On pace of play during the postseason

Forgive me for covering a non-Nationals related topic in my blog post this morning, but with both League Championship Series set to hold Game 3 today, I wanted to bring up something that has been on my mind lately.

Clearly, I love the game of baseball. Have since I was a kid. I spent somewhere around 20 full days of my life watching baseball in person this summer. (If we assume a regular season game lasts somewhere around three hours, that's eight games in a 24-hour period, and 160 games can be crammed into 20 different 24-hour windows. My brain hurts now from all that math.)

nats-park-on-field-lineups-sidebar.jpgEven with the Nationals having been knocked out in the Division Series, I've watched most of the LCS battles in both leagues. And while the games have been very entertaining and quite dramatic, even I, a gigantic baseball fan, feel they've gone on far too long.

In the ALCS, the Orioles and Royals have played a 10-inning game in 4 hours, 37 minutes and a nine-inning game in 4 hours, 17 minutes.

In the NLCS, the two games between the Giants and Cardinals have averaged out to 3 hours, 32 minutes. That's not abnormal, especially when it comes to postseason games with longer commercial breaks and - typically - more pitching changes.

My main issue on this topic comes with the fact that these games are often starting at 8 p.m. on the East Coast, or sometimes even later. Game 1 of the ALCS started after 8 p.m. and then didn't end until close to 1 a.m.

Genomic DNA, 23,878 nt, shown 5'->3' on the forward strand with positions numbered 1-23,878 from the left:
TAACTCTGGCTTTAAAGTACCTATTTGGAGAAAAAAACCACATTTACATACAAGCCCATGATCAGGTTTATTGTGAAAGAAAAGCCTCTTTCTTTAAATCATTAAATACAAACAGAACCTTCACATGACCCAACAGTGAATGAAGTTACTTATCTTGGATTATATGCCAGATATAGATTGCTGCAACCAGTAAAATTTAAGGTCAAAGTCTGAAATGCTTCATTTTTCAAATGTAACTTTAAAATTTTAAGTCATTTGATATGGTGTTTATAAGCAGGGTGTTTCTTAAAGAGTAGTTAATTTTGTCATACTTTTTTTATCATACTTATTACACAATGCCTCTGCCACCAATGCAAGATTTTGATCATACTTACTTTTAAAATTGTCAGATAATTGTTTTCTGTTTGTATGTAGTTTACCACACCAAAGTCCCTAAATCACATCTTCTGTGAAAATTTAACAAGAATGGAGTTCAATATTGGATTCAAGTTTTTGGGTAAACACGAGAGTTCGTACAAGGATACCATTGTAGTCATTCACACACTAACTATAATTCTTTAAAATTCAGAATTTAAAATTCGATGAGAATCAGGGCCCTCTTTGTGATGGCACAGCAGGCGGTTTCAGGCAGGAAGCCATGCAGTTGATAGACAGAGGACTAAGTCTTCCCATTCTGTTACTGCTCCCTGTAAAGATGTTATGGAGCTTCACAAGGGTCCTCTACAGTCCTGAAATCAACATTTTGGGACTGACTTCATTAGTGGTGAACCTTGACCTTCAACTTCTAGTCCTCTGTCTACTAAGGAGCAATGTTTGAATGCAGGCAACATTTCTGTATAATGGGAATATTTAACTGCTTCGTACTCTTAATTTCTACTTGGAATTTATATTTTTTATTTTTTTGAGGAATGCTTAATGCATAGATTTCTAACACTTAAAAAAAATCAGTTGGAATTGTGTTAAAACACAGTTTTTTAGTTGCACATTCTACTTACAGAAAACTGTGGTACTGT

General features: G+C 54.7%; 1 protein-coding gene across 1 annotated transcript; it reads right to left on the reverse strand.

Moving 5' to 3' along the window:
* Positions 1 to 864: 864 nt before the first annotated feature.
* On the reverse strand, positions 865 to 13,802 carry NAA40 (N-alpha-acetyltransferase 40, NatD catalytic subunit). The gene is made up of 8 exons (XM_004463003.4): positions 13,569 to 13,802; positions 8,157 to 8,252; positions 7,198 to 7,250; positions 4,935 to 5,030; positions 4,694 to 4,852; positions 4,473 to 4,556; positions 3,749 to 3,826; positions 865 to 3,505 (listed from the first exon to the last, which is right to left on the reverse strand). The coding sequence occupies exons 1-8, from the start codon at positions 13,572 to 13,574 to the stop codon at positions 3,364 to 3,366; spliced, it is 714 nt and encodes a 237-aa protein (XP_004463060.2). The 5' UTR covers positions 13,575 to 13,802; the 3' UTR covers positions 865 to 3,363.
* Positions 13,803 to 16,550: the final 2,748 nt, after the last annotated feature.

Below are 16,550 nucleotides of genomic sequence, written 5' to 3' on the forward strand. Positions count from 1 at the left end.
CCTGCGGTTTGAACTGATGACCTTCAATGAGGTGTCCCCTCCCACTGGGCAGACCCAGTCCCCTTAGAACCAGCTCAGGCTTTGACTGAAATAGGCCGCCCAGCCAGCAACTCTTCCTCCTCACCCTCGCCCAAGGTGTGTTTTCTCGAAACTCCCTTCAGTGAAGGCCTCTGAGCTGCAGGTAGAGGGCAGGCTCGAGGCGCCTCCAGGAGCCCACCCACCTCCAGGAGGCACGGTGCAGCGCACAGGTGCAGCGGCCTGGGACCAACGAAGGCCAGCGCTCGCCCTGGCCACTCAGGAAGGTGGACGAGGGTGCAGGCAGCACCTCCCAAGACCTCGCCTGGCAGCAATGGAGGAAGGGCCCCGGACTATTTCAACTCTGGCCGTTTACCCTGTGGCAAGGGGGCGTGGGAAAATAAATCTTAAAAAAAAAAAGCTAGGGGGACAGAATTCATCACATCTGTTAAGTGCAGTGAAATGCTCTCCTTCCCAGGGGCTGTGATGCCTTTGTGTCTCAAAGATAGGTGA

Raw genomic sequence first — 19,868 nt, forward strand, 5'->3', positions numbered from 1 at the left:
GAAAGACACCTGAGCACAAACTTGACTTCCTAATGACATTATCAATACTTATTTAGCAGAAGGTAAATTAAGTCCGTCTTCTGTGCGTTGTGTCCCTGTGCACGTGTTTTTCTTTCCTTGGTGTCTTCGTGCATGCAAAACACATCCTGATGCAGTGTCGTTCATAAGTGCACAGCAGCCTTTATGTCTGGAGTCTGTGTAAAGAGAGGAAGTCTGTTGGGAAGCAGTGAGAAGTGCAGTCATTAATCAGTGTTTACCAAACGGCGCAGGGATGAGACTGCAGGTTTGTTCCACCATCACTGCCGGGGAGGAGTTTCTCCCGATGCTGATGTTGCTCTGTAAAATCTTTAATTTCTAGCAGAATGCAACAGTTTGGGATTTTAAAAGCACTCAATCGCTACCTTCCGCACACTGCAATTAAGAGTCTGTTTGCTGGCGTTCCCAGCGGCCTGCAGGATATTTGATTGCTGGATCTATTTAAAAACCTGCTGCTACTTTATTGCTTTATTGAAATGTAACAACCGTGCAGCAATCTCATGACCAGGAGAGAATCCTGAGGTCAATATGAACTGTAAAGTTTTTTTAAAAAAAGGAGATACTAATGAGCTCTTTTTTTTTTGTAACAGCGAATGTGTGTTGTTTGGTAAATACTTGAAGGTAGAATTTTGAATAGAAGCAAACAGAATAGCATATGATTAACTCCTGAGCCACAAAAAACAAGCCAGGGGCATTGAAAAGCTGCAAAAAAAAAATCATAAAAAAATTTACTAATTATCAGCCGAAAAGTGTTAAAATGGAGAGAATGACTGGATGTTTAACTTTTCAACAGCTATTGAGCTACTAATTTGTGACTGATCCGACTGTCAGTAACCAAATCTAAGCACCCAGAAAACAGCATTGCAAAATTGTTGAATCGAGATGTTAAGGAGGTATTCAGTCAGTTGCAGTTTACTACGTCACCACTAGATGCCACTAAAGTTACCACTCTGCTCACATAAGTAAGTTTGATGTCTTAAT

This is a sport that claims that it's trying to reach out to young fans and find a way to connect with the younger generation, a generation that (sweeping generalization coming) seems to have a lower attention span and is less willing to sit around for 4.5 hours without pulling out their phones and playing Angry Birds.

If the league is trying to appeal to the teenagers-and-under age group, wouldn't it make sense to start these games earlier, so that the ballgames can wrap up by the time these kids have to go to bed? I'm not talking about much earlier start times here; if games actually get under way by 6:30 p.m. or 7 p.m. they'll be over by 11 p.m., even if we have more four-hour marathons.

Major League Baseball has started experimental pace of game initiatives, intended to speed up games, that will be tested out during the Arizona Fall League. They include rules for when batters can step out of the batter's box in between pitches, eliminating the need to actually throw four balls if you're trying to issue an intentional walk and a pitch clock, intended to get pitchers to deliver the ball to the plate in a timely manner.

The hope here, in the long run, is that we won't have 4-hour, 17-minute nine-inning ballgames. Those games are far too long for the average fan, especially one who doesn't have much of a rooting interest in that particular postseason game, if his or her team has already been knocked out.

In the short term, however, the league could probably expand its postseason viewership if it consented to earlier start times. But that's unlikely to happen, unfortunately, because of the money that comes with having games in primetime.

This has been a thrilling postseason to this point, with tremendous defensive plays, mammoth home runs (thank you, Bryce Harper) and dramatic finishes to ballgames. I have been watching and will continue to watch. I just wish more people were watching along with me.

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